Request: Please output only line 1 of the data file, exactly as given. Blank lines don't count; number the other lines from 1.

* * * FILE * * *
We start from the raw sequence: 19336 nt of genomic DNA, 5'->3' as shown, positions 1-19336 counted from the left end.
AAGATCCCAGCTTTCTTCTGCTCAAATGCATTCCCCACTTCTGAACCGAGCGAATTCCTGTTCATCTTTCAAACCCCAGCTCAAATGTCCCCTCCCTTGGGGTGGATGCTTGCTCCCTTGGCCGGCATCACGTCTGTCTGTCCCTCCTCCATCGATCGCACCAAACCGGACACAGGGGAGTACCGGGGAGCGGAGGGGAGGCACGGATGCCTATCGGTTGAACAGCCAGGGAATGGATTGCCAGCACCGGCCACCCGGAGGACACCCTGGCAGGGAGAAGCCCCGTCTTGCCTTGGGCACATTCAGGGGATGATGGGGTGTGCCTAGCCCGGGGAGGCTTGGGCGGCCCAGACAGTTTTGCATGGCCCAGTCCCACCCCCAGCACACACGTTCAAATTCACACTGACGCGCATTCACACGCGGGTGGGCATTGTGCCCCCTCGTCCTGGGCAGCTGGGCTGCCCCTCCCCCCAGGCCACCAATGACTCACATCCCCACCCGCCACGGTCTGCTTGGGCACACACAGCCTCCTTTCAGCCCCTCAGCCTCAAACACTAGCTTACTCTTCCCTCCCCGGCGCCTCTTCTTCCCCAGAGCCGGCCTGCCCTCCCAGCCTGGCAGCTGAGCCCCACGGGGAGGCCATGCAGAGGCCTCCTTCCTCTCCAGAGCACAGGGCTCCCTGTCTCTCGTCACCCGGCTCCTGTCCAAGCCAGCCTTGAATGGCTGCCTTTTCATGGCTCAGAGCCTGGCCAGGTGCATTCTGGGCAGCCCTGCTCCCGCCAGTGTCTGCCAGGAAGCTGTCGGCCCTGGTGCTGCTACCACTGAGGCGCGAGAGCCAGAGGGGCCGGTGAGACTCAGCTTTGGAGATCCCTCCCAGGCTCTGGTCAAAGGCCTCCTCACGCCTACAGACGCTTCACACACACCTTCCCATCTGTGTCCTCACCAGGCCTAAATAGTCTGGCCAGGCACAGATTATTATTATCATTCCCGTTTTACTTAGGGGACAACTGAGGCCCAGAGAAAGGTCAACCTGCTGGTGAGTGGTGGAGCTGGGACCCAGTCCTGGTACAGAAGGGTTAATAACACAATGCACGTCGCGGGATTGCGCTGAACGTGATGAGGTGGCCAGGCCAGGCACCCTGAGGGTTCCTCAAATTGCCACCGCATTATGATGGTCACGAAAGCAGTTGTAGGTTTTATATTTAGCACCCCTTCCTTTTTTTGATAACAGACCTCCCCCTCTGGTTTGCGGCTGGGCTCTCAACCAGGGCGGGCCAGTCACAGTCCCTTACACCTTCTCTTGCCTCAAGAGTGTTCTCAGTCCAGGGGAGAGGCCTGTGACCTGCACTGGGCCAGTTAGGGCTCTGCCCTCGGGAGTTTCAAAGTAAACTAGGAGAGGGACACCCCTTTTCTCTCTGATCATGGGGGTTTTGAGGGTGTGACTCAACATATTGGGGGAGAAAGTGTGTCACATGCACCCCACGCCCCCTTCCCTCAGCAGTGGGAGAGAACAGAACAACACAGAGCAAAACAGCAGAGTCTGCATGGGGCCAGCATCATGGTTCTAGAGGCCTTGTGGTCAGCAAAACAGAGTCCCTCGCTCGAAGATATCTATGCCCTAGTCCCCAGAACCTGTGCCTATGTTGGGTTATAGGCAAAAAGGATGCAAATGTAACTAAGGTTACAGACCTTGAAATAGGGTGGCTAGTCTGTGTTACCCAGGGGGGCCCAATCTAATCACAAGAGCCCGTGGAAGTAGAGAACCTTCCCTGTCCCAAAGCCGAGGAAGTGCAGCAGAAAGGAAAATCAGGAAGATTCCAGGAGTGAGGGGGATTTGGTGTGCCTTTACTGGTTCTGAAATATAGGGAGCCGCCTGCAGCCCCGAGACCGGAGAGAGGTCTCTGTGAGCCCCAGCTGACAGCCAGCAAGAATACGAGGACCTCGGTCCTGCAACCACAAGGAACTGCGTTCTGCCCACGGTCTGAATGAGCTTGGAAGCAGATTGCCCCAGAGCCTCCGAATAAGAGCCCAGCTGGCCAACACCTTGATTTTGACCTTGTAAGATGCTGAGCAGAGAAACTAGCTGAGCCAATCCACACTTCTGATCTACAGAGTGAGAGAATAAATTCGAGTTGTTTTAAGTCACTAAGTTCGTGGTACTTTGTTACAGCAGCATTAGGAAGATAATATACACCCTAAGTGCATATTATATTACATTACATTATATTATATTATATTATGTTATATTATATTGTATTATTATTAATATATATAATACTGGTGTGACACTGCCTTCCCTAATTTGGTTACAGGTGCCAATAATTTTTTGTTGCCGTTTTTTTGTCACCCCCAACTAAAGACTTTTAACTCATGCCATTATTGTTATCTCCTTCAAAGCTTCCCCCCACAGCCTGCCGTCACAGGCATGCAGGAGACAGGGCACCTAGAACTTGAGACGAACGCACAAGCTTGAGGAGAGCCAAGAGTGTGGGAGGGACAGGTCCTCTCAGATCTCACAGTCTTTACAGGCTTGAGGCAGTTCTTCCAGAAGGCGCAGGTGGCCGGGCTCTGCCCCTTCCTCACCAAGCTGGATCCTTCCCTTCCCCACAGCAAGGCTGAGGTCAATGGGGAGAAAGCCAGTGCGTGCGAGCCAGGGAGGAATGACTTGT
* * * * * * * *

We start from the raw sequence: 19336 nt of genomic DNA, 5'->3' as shown, positions 1-19336 counted from the left end.